Something’s changing in Ecuador. It’s visible when you stroll around the city plazas, or when you walk through fields of mountain farms. You can smell it in the streets; you can taste it on your tongue.
It’s the third wave.
It’s taken a long time to reach us here, but it’s finally arrived – for both producers and consumers. We used to say that coffee-producing countries don’t serve specialty, but this small South American country is proving that wrong.
Let me take you through the five biggest contributions to the growing specialty scene in Ecuador.
Ecuador’s National Barista Champion Diego Mejía. Welcome to specialty in Ecuador. Credit: Felipe Cisneros
1. A Coffee Climate
Ecuador’s not renowned for being a major coffee-producing country – its neighbours, Colombia and Peru, have always stolen the spotlight instead. Yet its location on the equator makes it an excellent place for growing coffee.
It has rich volcanic soils, temperatures that stay consistently between 20 and 30°C, an average 1,600 millimeters of rainfall during the rainy season, and altitudes ranging from sea level up to 6,000 m.a.s.l. (we have the world’s highest mountain, you know).
This means that Ecuador has the ability to produce crops of a superb quality, providing they are farmed and processed well and not damaged by pests, diseases, or bad weather. All it needed was the spark of specialty.
2. Passionate Producers
In recent years, a small number of producers have successfully taken up specialty practices. They’ve been researching agricultural practices and investing in technology for processing, drying, and storing beans. They’ve started replacing other crops with Arabica cultivars such as Typica, Bourbon, SL-28, Catuai, and even Gesha. And they’ve also accepted public and private assistance, including from local/national government and international bodies.
All of these have helped Ecuadorian producers to improve the quality of their crops and so become more competitive at international competitions and specialty coffee auctions. In fact, this April Tony Querio won the U.S. Roaster Championship with a Typica grown on the Ecuadorian Hacienda La Papaya by Juan Peña.
Of course, not every producer has become specialty. For the majority of them, this level of investment is beyond their economic and social resources. However, the growing presence of better production methods is a promising trend – and one that we expect will continue.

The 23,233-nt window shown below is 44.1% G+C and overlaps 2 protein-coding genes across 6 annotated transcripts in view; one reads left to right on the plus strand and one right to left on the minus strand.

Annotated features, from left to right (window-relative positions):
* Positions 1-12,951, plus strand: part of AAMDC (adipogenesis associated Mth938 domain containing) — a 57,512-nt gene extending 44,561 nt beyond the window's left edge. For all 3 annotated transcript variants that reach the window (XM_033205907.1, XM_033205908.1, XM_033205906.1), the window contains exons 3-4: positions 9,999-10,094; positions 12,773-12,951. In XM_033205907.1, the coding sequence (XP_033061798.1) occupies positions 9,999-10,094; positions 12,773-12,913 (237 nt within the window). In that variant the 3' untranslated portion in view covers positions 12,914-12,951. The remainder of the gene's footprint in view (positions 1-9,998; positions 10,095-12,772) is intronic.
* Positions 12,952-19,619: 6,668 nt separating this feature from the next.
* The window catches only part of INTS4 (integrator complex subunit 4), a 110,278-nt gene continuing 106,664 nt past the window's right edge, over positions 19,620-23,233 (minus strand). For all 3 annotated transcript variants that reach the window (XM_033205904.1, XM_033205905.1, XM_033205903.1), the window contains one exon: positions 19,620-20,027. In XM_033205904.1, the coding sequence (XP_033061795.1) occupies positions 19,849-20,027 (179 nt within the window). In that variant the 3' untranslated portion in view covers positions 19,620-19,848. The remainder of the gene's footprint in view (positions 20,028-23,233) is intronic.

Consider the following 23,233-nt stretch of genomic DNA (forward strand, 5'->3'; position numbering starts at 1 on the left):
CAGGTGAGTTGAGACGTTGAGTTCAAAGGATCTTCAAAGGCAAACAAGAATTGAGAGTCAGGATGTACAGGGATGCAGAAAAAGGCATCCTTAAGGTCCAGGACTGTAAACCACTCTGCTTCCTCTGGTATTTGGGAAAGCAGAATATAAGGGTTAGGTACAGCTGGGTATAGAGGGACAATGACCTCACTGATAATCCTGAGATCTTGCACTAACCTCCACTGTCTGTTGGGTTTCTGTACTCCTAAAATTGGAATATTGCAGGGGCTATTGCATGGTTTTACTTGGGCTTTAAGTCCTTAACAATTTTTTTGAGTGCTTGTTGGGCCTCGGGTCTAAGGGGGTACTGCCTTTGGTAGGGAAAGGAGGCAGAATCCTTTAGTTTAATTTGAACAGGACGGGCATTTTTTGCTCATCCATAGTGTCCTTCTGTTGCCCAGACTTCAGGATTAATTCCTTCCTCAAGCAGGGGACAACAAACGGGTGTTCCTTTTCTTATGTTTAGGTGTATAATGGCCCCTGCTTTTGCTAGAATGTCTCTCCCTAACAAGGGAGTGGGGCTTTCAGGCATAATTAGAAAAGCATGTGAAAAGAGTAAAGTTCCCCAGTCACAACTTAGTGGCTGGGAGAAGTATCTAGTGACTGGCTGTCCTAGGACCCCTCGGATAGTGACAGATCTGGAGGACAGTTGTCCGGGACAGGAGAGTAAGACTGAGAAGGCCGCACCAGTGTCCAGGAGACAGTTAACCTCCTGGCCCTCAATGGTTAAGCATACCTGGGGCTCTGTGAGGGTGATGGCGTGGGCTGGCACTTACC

Don Alfonso Bravo from Carchi grows yellow and red Caturra, Typica, and Castillo cultivars. Credit: Carlos Tobón
3. Local Specialty Roasters
No longer is Ecuador’s best coffee sent straight overseas. In major cities such as Quito, Guayaquil, and Cuenca, specialty coffee roasters are beginning to appear. They’re using machines from companies such as Diedrich, Probat, Toper, and The San Franciscan Roaster Company.
A few of them, like Traviesa Coffee Roasters, roast at their own retail shops, but most of them work at their own production facilities. Their beans are then sold at coffee shops and food markets in major cities.
And although there’s little more than a handful of them, the fact that specialty coffee is being roasted locally is fuelling the third wave scene.
Special mention goes to the following ones:Traviesa, Café Vélez, Isveglio, Dulceria Colonial, and Cafe Galletti.
An IR-12 Diedrich at Tostaduría Traviesa, Quito, Ecuador. Credit: Carlos Tobón
4. Third Wave Cafés
Microfoam-topped cappuccinos finished off with picture-perfect tulips and rosettas. Brew bars complete with an AeroPress, a Chemex, a V60, and even a syphon. Cold brew coffees perfect for the summer heat. You’ll find it all in Ecuador now, if you just know where to look.
And along with a selection of vibrant cafés serving third wave coffee, we’re seeing some of the big names of coffee equipment: Slayer, La Marzocco, Nuova Simonelli, Mahlkönig, and Anfim.
Cafés that deserve mention include:
Quito: Traviesa, The Coffee Academy, Isveglio, Xoco Caffè, Jervis Café, Botánica, Nané Coffee Shop, Umami Café, FjordCaféen, Cafe Rio Intag, Cafe Galletti, El Cafeto, Dulceria Colonial, Café Guayasamin, Café Catedral, The Coffeeteer
Guayaquil: Lúdica Coffee House,Sailor Coffee, Masamadre
Cuenca: Café Ñucallacta, Puro Café
Otavalo: La Cosecha
A specialty roast deserves a specialty brewing method. Credit: Carlos Tobón
5. Enthusiastic Baristas
This year marks the third consecutive National Barista Championship and first ever National AeroPress Championship in Ecuador. John Romo of Lucia Coffee Shop won the latter, while Diego Mejia will now be competing in the World Barista Championship for the second time (find out how to livestream it here or watch his 2015 routine here).
It used to be that baristas were just doing their jobs; now, it’s common to see them energetically competing in latte art throwdowns and giving customers informed recommendations about their beans.
As baristas become more enthusiastic, they seek more knowledge, they gain more experience, and they become even better at being baristas. And, most importantly, they are pushing consumers to acknowledge who is behind the counter – and what that person is serving them.
Passionate baristas are the final aspect of this five-part system that’s pushing the Ecuadorian coffee culture forwards – towards higher quality, towards innovation, and towards the third wave.
Ecuador’s worst natural disaster since 1949, a 7.8 magnitude earthquake hit the north of the country in April. Over 650 people died, more than 27,000 people were injured, and infrastructure was devastated. Support UNICEF’s Earthquake Relief Fund here.
Written by F. Cisneros and edited by T. Newton.
Feature photo credit: Carlos Tobón.
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